PAUL TAYLOR AMERICAN MODERN DANCE
June 16, 2019
The transfer of leadership has begun at PTAMD and Michael Novak, the newly appointed artistic director succeeding the late Paul Taylor, is off to a good start. The company is dancing as part of the Orchestra of St. Luke's (OSL) Bach festival, presenting all six dances Taylor created to Bach’s music. This programming is also a declaration of Novak’s intention to mine the company’s rich history, positioning the company as an important steward of classic American modern dance, while moving it forward with new commissions.
Tuesday night’s program opened with Taylor’s Musical Offering (1986) to Bach’s Das Musikalische Opfer, BWV 1079, orchestrated by Anton Webern and Michael Beyer. A curious work with a simplified movement vocabulary and a somewhat limited range of motion, the dancers worked with a spatial restraint that seemed unusual for Taylor. Inspired by wood sculptures from New Guinea, its stiff, side to side rocking bodies and angled arm positions with flat palms belatedly inserted Taylor into a long history of Western choreographers and artists who have appropriated “archaic” form from other cultures to explore their own. The costumes by Gene Moore have an outdated “Tarzan” look, presumably to match the “primitive” movement. I wonder if Taylor had been aware of the art historical controversy that exploded over MoMA’s exhibit “Primitivism in 20th Century Art” just a few years before the premiere of this work.
Either way, this dance’s abstraction of visual art into movement was reminiscent of dances from Nijinsky’s Afternoon of a Faun (1913) to Jerome Robbins’ Antique Epigraphs (1984), as it created a different world from those, where a community simultaneously celebrated and mourned a young woman’s imminent death. Yet the stilted beginning gave way to something more spectacular, embedded deep within the structure of the work. Toward the end, veteran leading dancer Michael Trusnovec, who is retiring after this season, danced a solo with such exquisite artistry, technical precision, and intent, that suddenly we understood Taylor’s movement, the logic behind it, and the beauty in it, even in this constricted form. Through Trusnovec’s dancing, Musical Offering went from an unusual exercise to that place were dance outdoes words.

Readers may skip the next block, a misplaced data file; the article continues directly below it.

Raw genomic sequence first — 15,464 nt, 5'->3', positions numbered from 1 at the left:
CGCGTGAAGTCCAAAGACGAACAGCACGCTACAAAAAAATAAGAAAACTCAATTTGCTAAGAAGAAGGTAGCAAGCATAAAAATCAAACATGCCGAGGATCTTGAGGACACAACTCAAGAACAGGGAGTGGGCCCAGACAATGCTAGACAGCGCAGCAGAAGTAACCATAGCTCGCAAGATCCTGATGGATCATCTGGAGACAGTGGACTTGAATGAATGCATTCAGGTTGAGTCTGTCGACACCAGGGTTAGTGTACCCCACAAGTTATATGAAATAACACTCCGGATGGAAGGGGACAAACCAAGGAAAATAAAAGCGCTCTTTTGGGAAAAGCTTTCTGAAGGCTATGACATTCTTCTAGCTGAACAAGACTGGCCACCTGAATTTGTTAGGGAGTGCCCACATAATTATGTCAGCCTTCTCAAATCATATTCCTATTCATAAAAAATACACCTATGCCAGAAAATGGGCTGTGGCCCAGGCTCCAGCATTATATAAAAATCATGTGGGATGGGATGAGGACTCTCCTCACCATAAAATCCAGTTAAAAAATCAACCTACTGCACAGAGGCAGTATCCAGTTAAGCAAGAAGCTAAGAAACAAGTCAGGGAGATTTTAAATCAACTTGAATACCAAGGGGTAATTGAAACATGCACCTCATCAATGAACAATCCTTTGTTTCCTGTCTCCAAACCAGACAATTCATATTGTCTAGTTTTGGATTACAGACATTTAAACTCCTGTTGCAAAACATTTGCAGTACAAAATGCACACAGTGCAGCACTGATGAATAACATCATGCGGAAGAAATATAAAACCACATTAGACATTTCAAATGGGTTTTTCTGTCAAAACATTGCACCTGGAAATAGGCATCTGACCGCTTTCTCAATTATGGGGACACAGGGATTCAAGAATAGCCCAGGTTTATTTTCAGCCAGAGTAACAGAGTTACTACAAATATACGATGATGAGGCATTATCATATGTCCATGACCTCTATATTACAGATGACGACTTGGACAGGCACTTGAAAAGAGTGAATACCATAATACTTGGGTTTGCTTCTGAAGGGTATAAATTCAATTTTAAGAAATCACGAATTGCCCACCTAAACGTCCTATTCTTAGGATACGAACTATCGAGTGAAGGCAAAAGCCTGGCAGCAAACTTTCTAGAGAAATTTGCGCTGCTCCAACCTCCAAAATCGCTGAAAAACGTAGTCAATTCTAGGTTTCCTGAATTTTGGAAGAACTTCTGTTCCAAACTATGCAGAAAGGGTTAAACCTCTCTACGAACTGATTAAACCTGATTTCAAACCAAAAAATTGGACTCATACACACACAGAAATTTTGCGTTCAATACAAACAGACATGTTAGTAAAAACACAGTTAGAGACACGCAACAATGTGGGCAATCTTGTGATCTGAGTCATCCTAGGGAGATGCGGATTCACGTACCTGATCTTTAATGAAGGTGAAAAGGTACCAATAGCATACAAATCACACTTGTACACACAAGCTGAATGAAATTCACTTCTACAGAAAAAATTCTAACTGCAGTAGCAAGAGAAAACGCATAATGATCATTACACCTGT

The program closed with Taylor’s masterpiece Esplanade (1975) to the Violin Concerto in E major and sections from the Double Concerto for Two Violins in D minor. It slowly built to its unforgettable finale, where the speed and daring of the dancers as they run, jump, roll, and catch each other make for an exhilarating closer. One eventually gets used to the costumes in shades of bright orange (brighter than usual?), becoming absorbed in the patterns and fearlessness of the dancers. The last two movements, which are danced to the same music as Balanchine’s iconic Concerto Barocco (1941), demonstrated a true feat of a great choreographer: through the force of his own vision, Taylor completely remade the indelible images some of us associate with this epochal music, giving us another possibility, and a superlative gift.
EYE ON THE ARS, NY -- Nicole Duffy Robertson